Yet if a recent technology roadmap report by the Solar Energy Industries Association (SEIA) trade group is any indication, SHC could have a promising future ahead if a number of key barriers to market can be removed.
“The use of SHC in commercial applications is growing fast, and there is potential to provide 8 percent of U.S. heating and cooling needs by 2050, and even more, sooner if there is proper policy in place,” wrote Ken Johnson, SEIA spokesperson, in an email.
But what about natural gas? After all, it’s currently the belle of the ball due to low costs, as the report mentioned.
Yet that’s not universally true, according to Johnson. “In some markets and for some consumers, SHC is already the least-cost option,” he wrote. Public policy can have influence on that price, he added. And Massachusetts, California and New York are currently looking at ways to encourage the development of SHC.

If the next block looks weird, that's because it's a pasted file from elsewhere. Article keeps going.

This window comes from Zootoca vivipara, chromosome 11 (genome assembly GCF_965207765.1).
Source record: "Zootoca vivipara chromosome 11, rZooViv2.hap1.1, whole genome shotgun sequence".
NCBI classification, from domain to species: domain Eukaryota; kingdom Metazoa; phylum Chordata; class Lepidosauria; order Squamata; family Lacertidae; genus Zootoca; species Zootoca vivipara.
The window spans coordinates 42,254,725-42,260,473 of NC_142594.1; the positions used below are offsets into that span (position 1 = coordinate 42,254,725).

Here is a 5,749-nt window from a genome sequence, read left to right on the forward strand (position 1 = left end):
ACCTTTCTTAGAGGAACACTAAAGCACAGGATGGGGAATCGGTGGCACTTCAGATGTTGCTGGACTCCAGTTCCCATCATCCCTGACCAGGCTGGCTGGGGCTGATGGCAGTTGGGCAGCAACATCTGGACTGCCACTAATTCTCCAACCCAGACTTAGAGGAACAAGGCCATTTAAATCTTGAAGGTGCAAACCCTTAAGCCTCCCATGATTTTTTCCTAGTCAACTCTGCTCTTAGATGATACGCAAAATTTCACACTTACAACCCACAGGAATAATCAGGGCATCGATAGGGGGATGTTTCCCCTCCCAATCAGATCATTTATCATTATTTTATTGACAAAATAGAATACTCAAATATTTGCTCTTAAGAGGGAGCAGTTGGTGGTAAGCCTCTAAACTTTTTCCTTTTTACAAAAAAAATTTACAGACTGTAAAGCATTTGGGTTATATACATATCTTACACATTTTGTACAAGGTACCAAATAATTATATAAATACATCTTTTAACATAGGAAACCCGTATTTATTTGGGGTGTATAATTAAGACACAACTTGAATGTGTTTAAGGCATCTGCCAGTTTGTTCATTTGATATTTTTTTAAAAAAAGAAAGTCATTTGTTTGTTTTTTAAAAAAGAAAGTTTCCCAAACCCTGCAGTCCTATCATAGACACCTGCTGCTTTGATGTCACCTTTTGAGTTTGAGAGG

But if SEIA’s vision for SHC to capture 8 percent of domestic heating and cooling by 2050 can be achieved, 100 million SHC panels will need to be installed. The roadmap says this can be achieved through national policies, such as renewable portfolio standards carve-outs, renewable thermal standards, or building mandates. Financial incentives will also need to be in place in the form of tax credits, rebate or grant programs, and Renewable Energy Credits.
And how about those market barriers? Well, they appear realistic enough: lack of consumer awareness, high costs with lower volume, unclear permitting and building code guidelines and under-developed industry channels.
If no supportive policies are put in place, SHC growth should be expected to hit 75 gigawatt-hours by 2050, the report said.